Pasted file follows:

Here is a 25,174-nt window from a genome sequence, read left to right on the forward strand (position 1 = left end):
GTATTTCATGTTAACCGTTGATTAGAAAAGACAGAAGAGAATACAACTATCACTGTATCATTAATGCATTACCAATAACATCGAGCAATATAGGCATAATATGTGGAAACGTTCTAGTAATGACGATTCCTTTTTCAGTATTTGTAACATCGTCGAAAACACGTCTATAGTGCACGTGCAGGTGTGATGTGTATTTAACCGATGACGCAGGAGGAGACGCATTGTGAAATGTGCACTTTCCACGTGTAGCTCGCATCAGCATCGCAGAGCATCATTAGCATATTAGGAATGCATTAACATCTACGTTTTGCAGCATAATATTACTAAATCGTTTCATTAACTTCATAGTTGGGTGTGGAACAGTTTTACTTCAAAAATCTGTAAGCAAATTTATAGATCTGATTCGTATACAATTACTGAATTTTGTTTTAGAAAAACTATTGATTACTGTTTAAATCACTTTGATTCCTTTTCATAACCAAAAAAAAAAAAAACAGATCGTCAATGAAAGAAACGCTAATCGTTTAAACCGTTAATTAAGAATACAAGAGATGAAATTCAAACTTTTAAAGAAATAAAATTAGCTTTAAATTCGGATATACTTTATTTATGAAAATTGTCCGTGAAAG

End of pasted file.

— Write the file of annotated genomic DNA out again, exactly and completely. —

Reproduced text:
Here is a 25,174-nt window from a genome sequence, read left to right on the forward strand (position 1 = left end):
GTATTTCATGTTAACCGTTGATTAGAAAAGACAGAAGAGAATACAACTATCACTGTATCATTAATGCATTACCAATAACATCGAGCAATATAGGCATAATATGTGGAAACGTTCTAGTAATGACGATTCCTTTTTCAGTATTTGTAACATCGTCGAAAACACGTCTATAGTGCACGTGCAGGTGTGATGTGTATTTAACCGATGACGCAGGAGGAGACGCATTGTGAAATGTGCACTTTCCACGTGTAGCTCGCATCAGCATCGCAGAGCATCATTAGCATATTAGGAATGCATTAACATCTACGTTTTGCAGCATAATATTACTAAATCGTTTCATTAACTTCATAGTTGGGTGTGGAACAGTTTTACTTCAAAAATCTGTAAGCAAATTTATAGATCTGATTCGTATACAATTACTGAATTTTGTTTTAGAAAAACTATTGATTACTGTTTAAATCACTTTGATTCCTTTTCATAACCAAAAAAAAAAAAAACAGATCGTCAATGAAAGAAACGCTAATCGTTTAAACCGTTAATTAAGAATACAAGAGATGAAATTCAAACTTTTAAAGAAATAAAATTAGCTTTAAATTCGGATATACTTTATTTATGAAAATTGTCCGTGAAAG